“This is the most significant labor trafficking prosecution in this district in many years,” Brewer said. “These cases are few and far between because many victims live in captivity and fear, powerless to report the crimes against them. My office wants victims to know that we are here to help you.”
Brewer praised the FBI and prosecutor Christopher Tenorio for their excellent work on the case. And he expressed appreciation for the assistance of the Imperial County District Attorney’s Office, the El Centro Police Department, the Imperial County Sheriff’s Office, the U.S. Marshals Service, the U.S. Border Patrol and Imperial County Social Services, for their assistance with this case.
To report suspicions of labor trafficking, please contact the FBI at 1-800-CALLFBI (225-5324) or https://tips.fbi.gov/. If you know someone who is a victim of human trafficking, resources can be found at National Human Trafficking Hotline – 1-888-373-7888.
Assistant U.S. Attorney Christopher Tenorio is prosecuting the case with assistance from the Department of Justice Civil Rights Division’s Human Trafficking Prosecution Unit.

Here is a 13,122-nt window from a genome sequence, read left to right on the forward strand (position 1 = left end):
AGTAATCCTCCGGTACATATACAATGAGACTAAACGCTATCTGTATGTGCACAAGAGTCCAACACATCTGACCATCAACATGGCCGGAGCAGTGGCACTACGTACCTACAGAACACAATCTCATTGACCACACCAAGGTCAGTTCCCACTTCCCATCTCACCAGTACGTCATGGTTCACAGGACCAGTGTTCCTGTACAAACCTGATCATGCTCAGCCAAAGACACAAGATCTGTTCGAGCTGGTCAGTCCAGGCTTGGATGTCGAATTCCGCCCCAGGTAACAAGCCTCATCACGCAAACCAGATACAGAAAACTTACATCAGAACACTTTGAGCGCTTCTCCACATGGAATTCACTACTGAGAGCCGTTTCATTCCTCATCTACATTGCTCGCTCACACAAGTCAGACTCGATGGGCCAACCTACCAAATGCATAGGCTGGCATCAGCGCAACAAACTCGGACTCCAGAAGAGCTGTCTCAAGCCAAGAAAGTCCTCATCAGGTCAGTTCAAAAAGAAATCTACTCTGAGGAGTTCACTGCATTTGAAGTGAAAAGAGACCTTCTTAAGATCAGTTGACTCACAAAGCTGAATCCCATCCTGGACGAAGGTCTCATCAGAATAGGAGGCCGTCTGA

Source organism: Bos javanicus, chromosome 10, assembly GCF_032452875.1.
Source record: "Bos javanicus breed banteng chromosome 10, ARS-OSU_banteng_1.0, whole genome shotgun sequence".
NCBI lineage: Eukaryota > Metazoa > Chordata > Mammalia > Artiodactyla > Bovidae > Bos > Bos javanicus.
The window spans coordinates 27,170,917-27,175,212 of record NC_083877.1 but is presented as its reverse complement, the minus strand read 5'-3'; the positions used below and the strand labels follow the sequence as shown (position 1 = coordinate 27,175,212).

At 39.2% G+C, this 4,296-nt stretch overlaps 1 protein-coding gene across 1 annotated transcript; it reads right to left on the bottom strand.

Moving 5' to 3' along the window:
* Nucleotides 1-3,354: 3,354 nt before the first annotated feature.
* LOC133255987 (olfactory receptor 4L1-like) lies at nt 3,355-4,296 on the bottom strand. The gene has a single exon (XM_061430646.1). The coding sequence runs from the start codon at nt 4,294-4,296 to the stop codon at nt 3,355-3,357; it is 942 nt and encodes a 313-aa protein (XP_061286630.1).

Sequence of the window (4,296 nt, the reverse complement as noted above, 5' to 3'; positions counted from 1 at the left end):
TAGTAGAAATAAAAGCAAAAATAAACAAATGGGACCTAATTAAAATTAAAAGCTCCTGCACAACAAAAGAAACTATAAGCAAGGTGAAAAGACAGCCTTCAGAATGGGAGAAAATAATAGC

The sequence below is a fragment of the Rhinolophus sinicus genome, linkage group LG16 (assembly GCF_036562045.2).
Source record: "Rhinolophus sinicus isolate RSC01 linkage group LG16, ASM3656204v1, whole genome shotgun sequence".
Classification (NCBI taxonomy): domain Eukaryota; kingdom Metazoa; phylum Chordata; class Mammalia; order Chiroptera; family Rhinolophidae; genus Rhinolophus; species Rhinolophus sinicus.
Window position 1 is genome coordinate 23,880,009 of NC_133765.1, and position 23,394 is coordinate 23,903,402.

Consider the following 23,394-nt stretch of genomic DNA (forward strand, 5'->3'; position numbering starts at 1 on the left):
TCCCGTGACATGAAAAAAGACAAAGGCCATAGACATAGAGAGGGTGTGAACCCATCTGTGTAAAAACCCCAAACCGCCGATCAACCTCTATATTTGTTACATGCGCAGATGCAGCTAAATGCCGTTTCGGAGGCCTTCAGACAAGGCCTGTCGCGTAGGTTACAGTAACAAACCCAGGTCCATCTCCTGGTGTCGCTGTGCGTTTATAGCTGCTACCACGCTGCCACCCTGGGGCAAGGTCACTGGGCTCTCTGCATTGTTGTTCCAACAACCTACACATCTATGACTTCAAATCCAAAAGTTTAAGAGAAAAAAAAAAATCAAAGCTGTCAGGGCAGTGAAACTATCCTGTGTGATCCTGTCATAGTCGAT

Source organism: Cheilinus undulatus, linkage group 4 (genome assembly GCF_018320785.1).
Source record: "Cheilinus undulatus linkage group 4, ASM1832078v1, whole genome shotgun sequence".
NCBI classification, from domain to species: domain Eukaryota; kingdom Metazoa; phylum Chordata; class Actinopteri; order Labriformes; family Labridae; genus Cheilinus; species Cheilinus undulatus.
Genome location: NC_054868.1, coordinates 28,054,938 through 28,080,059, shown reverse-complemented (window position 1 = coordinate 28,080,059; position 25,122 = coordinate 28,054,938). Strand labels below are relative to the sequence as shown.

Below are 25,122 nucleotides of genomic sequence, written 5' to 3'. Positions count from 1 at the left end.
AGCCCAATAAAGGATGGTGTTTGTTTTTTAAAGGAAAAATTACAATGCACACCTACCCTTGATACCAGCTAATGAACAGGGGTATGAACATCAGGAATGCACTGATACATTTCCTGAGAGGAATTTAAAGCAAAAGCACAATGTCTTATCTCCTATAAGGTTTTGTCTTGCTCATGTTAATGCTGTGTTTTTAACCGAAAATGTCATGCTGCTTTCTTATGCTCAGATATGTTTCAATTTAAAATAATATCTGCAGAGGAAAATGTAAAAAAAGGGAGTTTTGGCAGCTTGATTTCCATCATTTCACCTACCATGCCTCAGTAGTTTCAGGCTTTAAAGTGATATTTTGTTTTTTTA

|DEFENDANTS||Case Number 19CR3255-BTM|
|Victor Gonzalez||Age: 40||Brownsville, TX|
|Susan Christine Leyva
(aka Susan Christine Gonzalez,
|Age: 39||Brownsville, TX|
|Jose “Joe” Anthony Diaz||Age: 39||Brownsville, TX|
|Mercedes Gonzales (aka Mercy Diaz)||Age: 37||Brownsville, TX|
|Arnoldo Bugarin||Age: 47||El Centro, CA|
|Azucena Torres (aka Susana Bugarin)||Age: 43||El Centro, CA|
|Sergio Partida||Age: 32||El Centro, CA|
|Ana Karen Robles-Ortiz (aka Karen Partida)||Age: 29||El Centro, CA|
|Jose “Chito” Morales||Age: 47||San Diego, CA|
|Jose Demara Flores (aka Joe Flores)||Age: 52||Brownsville, TX|
|Jose Gaytan||Age: 47||El Centro, CA|
|Sonia Murillo||Age: 51||El Centro, CA|
SUMMARY OF CHARGES
Conspiracy – Title 18, U.S.C., Section 371
Maximum penalty: Five years in prison and $250,000 fine
Forced Labor – Title 18, U.S.C., Section 1589
Maximum penalty: Twenty years in prison and $250,000 fine
Document Servitude – Title 18, U.S.C., Section 1592
Maximum penalty: Twenty years in prison and $250,000 fine
Food Stamp Act (Benefits Fraud) – Title 7, U.S.C., Section 2024(b)
Maximum penalty: Twenty years in prison and $250,000 fine (If the benefits were $5,000 or more)
Federal Bureau of Investigation
*The charges and allegations contained in an indictment or complaint are merely accusations, and the defendants are considered innocent unless and until proven guilty.